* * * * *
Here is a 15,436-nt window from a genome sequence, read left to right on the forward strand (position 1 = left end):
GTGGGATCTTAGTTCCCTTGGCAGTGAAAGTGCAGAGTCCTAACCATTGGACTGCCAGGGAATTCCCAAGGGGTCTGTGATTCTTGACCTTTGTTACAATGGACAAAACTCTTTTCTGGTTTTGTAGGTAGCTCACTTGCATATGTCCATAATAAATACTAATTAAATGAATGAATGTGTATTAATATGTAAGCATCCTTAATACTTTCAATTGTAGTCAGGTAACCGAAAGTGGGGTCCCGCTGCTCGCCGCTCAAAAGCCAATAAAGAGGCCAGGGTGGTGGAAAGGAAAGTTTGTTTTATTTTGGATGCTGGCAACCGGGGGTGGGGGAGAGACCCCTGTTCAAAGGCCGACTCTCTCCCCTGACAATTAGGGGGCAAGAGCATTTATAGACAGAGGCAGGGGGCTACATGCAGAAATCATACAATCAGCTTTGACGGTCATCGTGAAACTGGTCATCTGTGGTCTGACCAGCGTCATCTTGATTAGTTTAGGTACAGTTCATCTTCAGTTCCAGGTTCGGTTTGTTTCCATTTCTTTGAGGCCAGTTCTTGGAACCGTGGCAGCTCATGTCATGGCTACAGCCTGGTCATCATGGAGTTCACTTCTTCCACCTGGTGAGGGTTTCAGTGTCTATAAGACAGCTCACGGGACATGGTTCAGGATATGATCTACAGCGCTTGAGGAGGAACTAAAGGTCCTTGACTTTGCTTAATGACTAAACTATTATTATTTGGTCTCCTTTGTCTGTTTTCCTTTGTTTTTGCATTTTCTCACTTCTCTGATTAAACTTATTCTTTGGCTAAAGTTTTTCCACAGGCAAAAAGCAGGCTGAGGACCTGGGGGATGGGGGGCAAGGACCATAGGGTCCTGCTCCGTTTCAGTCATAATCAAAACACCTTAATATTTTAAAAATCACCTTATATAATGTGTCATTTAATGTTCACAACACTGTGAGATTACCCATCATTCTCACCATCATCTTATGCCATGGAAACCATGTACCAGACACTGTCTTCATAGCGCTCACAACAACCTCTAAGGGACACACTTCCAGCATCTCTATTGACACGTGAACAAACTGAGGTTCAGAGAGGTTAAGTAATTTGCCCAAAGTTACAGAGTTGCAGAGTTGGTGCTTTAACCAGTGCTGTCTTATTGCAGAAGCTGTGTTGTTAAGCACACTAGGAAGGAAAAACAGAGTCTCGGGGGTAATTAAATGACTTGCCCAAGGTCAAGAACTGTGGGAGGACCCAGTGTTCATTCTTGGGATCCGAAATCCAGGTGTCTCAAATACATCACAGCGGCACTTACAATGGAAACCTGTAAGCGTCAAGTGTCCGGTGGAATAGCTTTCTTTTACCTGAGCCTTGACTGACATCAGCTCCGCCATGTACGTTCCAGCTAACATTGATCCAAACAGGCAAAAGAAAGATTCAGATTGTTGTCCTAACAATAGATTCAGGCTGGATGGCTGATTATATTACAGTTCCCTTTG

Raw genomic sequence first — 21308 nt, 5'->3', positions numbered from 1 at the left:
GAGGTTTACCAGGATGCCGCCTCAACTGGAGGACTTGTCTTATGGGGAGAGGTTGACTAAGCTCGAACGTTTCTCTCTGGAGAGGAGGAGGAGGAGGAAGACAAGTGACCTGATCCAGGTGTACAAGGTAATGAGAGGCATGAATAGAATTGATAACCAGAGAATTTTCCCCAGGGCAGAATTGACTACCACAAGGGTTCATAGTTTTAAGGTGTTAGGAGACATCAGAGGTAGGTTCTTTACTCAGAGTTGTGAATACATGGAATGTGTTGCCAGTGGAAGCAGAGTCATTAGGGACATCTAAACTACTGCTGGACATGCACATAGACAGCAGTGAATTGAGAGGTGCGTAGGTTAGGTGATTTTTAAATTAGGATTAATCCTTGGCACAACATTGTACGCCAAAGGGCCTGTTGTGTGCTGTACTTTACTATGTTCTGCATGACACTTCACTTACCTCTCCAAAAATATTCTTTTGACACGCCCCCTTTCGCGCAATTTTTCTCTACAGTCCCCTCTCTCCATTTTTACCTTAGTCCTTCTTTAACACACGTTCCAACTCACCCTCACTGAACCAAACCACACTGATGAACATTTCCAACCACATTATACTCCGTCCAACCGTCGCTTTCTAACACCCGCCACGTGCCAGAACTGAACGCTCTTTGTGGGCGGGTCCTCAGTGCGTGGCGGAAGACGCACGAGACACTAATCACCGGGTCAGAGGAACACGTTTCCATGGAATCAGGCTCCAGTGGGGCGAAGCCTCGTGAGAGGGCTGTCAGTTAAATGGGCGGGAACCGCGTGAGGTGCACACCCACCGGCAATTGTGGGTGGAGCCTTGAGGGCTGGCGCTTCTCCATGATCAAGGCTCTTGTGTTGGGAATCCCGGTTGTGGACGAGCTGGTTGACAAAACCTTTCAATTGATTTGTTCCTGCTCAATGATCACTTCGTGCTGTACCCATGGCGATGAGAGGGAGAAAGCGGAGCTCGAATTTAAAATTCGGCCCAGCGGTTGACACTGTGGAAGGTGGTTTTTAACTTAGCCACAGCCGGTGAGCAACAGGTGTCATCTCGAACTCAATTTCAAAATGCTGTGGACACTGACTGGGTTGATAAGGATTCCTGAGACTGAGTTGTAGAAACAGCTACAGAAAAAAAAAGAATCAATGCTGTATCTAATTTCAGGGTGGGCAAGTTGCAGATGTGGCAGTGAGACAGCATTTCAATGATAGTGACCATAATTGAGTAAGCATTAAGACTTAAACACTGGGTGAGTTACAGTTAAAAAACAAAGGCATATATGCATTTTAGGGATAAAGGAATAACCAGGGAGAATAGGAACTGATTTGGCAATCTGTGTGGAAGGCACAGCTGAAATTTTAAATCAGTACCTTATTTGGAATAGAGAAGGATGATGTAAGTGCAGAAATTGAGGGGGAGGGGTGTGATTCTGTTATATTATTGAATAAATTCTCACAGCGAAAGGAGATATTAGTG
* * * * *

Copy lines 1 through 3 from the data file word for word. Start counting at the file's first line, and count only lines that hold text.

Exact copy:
Here is a 15,436-nt window from a genome sequence, read left to right on the forward strand (position 1 = left end):
GTGGGATCTTAGTTCCCTTGGCAGTGAAAGTGCAGAGTCCTAACCATTGGACTGCCAGGGAATTCCCAAGGGGTCTGTGATTCTTGACCTTTGTTACAATGGACAAAACTCTTTTCTGGTTTTGTAGGTAGCTCACTTGCATATGTCCATAATAAATACTAATTAAATGAATGAATGTGTATTAATATGTAAGCATCCTTAATACTTTCAATTGTAGTCAGGTAACCGAAAGTGGGGTCCCGCTGCTCGCCGCTCAAAAGCCAATAAAGAGGCCAGGGTGGTGGAAAGGAAAGTTTGTTTTATTTTGGATGCTGGCAACCGGGGGTGGGGGAGAGACCCCTGTTCAAAGGCCGACTCTCTCCCCTGACAATTAGGGGGCAAGAGCATTTATAGACAGAGGCAGGGGGCTACATGCAGAAATCATACAATCAGCTTTGACGGTCATCGTGAAACTGGTCATCTGTGGTCTGACCAGCGTCATCTTGATTAGTTTAGGTACAGTTCATCTTCAGTTCCAGGTTCGGTTTGTTTCCATTTCTTTGAGGCCAGTTCTTGGAACCGTGGCAGCTCATGTCATGGCTACAGCCTGGTCATCATGGAGTTCACTTCTTCCACCTGGTGAGGGTTTCAGTGTCTATAAGACAGCTCACGGGACATGGTTCAGGATATGATCTACAGCGCTTGAGGAGGAACTAAAGGTCCTTGACTTTGCTTAATGACTAAACTATTATTATTTGGTCTCCTTTGTCTGTTTTCCTTTGTTTTTGCATTTTCTCACTTCTCTGATTAAACTTATTCTTTGGCTAAAGTTTTTCCACAGGCAAAAAGCAGGCTGAGGACCTGGGGGATGGGGGGCAAGGACCATAGGGTCCTGCTCCGTTTCAGTCATAATCAAAACACCTTAATATTTTAAAAATCACCTTATATAATGTGTCATTTAATGTTCACAACACTGTGAGATTACCCATCATTCTCACCATCATCTTATGCCATGGAAACCATGTACCAGACACTGTCTTCATAGCGCTCACAACAACCTCTAAGGGACACACTTCCAGCATCTCTATTGACACGTGAACAAACTGAGGTTCAGAGAGGTTAAGTAATTTGCCCAAAGTTACAGAGTTGCAGAGTTGGTGCTTTAACCAGTGCTGTCTTATTGCAGAAGCTGTGTTGTTAAGCACACTAGGAAGGAAAAACAGAGTCTCGGGGGTAATTAAATGACTTGCCCAAGGTCAAGAACTGTGGGAGGACCCAGTGTTCATTCTTGGGATCCGAAATCCAGGTGTCTCAAATACATCACAGCGGCACTTACAATGGAAACCTGTAAGCGTCAAGTGTCCGGTGGAATAGCTTTCTTTTACCTGAGCCTTGACTGACATCAGCTCCGCCATGTACGTTCCAGCTAACATTGATCCAAACAGGCAAAAGAAAGATTCAGATTGTTGTCCTAACAATAGATTCAGGCTGGATGGCTGATTATATTACAGTTCCCTTTG

Raw genomic sequence first — 21308 nt, 5'->3', positions numbered from 1 at the left: